Sunday, December 5, 2010

the "Peace Accord" on the sofa

I was at a dinner party the other night with some dear friends. I was talking about dog behavior and my friend said something along the lines of "It's so interesting to see a glimpse of what humans are like by studying the behaviors of dogs" I never thought of it that way before, that maybe we can learn how to act by seeing how dogs/pack animals resolve their disputes. As I watched the progression to family harmony from the introduction of a newly neutered male dog into my home and pack with a well entrenched 10 1/2 year old neutered male dog that we have had since he was 2 years old, I started to wonder if there was some sort of metaphor/model for human harmony as well. At first it seemed like I had one frightened new dog with some residual testosterone and one old dog who's home territory was being invaded. The newcomer was frightened, , half starved-25% underweight, had been tossed around from place to place with nowhere to call home, came close to being gassed, until some nice people rescued him and set about to finding an appropriate home for him. The old dog was very comfortable in his home territory, laid claim to the upstairs, the sofa, and strategically placed dog bed next to the outside view and had a long history with his people. The new dog finally had a nice comfortable safe place to call home where conditions such as food and comfort and threat level were in his favor. I guess he started liking his new home and feeling protective of it. "See that comfortable couch that I like to lay on? It is now mine. I never had one before and you, little old dog, seem old, weak and complacent. I've had to fight for survival and now I want to ensure it, get it? so it's mine and you stay away from it" This seemed to be the conversation between my new 2 year old Aussie shepherd and my old Blue Heeler. The Heeler was like" Hey wait a minute bub, this is my home territory and has been my sofa for years, who are you to invade and claim it?" I was somewhat of the Peace keeping Mission on the sofa. I would watch as they sorted out their differences. One time I tried to coax them both onto the sofa with me as mediator but my husband said no, "don't do that , let them work it out on their own" I had one long week of daily fights. Nasty sounding fur flying but not much actual damage to either dog. I figured that the new dog needed a lot of exercise in order to calm down. He also needed to know that his food bowl would be full, and that his needs would be met. The old dog needed reassurance that he was still important, that life would improve with this invasion- he got canned food instead of dry kibble every morning. Life was changing, but hopefully it could be a win win for all involved. I would have a new walking and dog training companion, the old dog could semi retire to guard duty in the car and house and occasional nature walks. The new dog would have a warm safe fun comfortable home, meaningful work to do, and his physical need for exercise would be met.For awhile, only the new dog would get on the sofa, and shoot dirty looks at the old dog in order to keep him away. I would intervene and make sure that the old dog was treated well and got attention and comfortable accommodations. As the new dog started to relax and settle into our routine, one day about 2 months after acquiring the new dog I saw both dogs on the sofa with me of their own accord. The old dog was brave and comfortable enough with the new dog to risk the retaking of his old territory. I sat and marveled at the progress we made. Then gradually both dogs started getting comfortable with allowing the other dog to feel a part of the home to freely move on and off the choice pieces of real estate, to share the attentions of their people and their environment and live as one family. Their are still mini power struggles, working out pack positions and duty roles. It seems that time, and minimum interference on my part and both dog's needs being met and the people as moderators to ensure that violence doesn't break out, and then both dogs have somewhat their own safe territory to retreat to. The old dog can go upstairs while the new young dog is somewhat afraid of the stairs. The new dog likes the chair with three comfortable protective sides surrounding him. I'm not sure how many parallels can be drawn between dog behavior and human behavior, dog's don't seem to have the big egos like humans have and are somewhat more tolerant of their species with less attention to their lineage as in not descending into "I am an Aussie Shepherd and you are a German Shepherd, therefore we are destined to disagreement." I'm glad my friend gave me a glimpse into another way to make observations about both dog and human behavior.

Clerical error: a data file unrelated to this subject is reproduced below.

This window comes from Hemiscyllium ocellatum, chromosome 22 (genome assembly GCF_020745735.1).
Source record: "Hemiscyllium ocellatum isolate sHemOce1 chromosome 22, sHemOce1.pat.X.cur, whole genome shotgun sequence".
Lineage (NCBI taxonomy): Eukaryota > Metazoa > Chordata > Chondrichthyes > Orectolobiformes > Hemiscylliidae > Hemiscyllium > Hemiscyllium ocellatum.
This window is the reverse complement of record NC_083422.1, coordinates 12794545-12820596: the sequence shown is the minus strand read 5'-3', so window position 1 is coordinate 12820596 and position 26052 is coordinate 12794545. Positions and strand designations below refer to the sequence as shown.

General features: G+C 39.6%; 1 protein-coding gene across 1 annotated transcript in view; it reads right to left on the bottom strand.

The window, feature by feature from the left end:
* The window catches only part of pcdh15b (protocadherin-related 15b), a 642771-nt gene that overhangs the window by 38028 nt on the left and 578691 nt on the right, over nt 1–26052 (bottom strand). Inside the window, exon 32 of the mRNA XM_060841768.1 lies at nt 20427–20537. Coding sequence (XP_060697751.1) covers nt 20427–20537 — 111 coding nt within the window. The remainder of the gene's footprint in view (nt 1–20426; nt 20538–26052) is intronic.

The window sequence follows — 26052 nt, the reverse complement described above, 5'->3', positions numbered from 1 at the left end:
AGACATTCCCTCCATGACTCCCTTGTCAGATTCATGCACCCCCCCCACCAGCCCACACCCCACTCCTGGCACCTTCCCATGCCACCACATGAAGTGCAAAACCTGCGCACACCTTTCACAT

* I'd written this awhile ago, and both dogs are getting along just fine now.


  1. Very interesting observations. It is always surprising how animals work out their differences and often the opposite of how one might think that they will.

    We just inadvertently adopted a starving (literally) 3 or 4 month old kitten that I found in the barn trying to eat garbage, poor little thing. Anyway, we were very worried how our huge 2 year old male cat would treat it, he is neutered...but still. It was amazing, the little cats drive to obtain food was so strong that she was actually aggressive enough towards him that he is giving her a wide birth.I think he is afraid of her, and he even bullies the dog around. The funny part is she gets along great with the dog and he with her...very strange.

  2. Hi Mr. H, nice of you to take in the starving kitten. The survival instinct is sure interesting to observe. Happy Holidays to you and your family. I bet you will have an incredible homegrown holiday feast.